TOEFL: The second clip about how English became the dominant world language and the (unfair) advantages it gives its speakers.
You can download the file [ HERE ].
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There are obviously many reasons you might want to learn another language, but the primary driver seems to be economics. We looked at this in an earlier episode called “Is learning a foreign language really worth it?” One European study found that a second language could increase your wages between 5 and 20 percent depending on which language and country. The biggest boost, perhaps not surprisingly, went to those learning English. There are still plenty of places where English won't do you much good, but at something like 1.5 billion speakers, it has certainly become what John McWhorter calls “a big fat language” which is even more striking when you consider that only about 400 million of them are native speakers.
The reason why English is so popular around the world or so widely used has to do with the British Empire.
Michael Gordon again.
Otherwise, it's the language of a small island in the North Sea that happened to spread fairly globally, whereas Chinese is the language of a very large landmass that's contiguous.
But the rise of English isn't all tied to British colonialism.
So the story is partially about the rise of American power and the attractiveness of American higher education - the desire of people to get to postdocs in the US and to publish in US journals.
Consider science, previously dominated in the West by Latin and in the east by Sanskrit and Classical Chinese.
Today there is basically one common language for communication in the elite natural sciences, like physics biology chemistry geology, which is overwhelmingly English. By overwhelmingly, I mean over 95 percent of world publication in those sciences is in English. And there's never been anything quite like that before.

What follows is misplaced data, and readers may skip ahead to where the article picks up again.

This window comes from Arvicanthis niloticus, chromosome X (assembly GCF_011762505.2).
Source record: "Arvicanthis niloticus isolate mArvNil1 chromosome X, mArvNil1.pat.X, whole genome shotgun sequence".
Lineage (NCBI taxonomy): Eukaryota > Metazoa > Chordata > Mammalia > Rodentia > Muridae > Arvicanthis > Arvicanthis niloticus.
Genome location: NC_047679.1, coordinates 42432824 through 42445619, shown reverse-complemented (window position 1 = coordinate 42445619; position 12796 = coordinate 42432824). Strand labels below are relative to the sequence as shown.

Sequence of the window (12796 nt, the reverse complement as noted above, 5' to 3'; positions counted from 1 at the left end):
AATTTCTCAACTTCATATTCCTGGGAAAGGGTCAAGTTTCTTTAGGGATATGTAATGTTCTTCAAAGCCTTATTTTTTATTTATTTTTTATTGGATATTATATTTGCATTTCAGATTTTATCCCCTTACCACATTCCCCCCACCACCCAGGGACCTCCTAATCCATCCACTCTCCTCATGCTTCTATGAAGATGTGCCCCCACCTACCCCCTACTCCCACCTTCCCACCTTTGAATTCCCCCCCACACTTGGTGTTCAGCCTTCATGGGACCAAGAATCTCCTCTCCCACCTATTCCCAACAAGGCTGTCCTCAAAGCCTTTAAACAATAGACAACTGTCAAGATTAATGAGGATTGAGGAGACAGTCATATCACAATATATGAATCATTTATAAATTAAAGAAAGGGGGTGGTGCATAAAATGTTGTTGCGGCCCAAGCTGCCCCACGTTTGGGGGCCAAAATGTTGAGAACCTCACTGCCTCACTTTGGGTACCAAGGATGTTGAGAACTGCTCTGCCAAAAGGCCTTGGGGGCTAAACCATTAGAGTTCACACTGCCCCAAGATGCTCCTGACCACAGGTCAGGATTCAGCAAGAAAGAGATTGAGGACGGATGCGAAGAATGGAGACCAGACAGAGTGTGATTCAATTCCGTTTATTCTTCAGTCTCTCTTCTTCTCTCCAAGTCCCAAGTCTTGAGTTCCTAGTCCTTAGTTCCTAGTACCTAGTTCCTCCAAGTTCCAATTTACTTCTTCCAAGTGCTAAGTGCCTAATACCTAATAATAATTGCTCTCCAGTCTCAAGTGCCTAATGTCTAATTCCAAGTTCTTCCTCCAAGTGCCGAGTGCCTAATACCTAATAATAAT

This requires more than just a familiarity with English.
What we now demand of people is an extremely high level of both written and oral fluency in English. So it's very hard to get that fluency, and it imposes an educational burden on them. And you have people in Japan who spend years learning English when their counterparts in Canada are just learning more science. And so that creates a mechanism that reinforces the elite status of Anglophone institutions. There probably are people in the world who would be wonderful scientists but can't get the English and therefore can't quite participate in the international community.
And if they can't participate, what kind of science is the rest of the world missing out on? The massive leverage of English in the scientific community and in other communities is something you probably don't think about much if you are a native English speaker.
So that native speakers of English learn English for free from their parents and the community around them and they benefit enormously from everybody else spending years putting this language into their heads.
For a native speaker, that's the status quo.
The problem with the status quo is it's not fair. The people who benefit the most from it pay the least for it.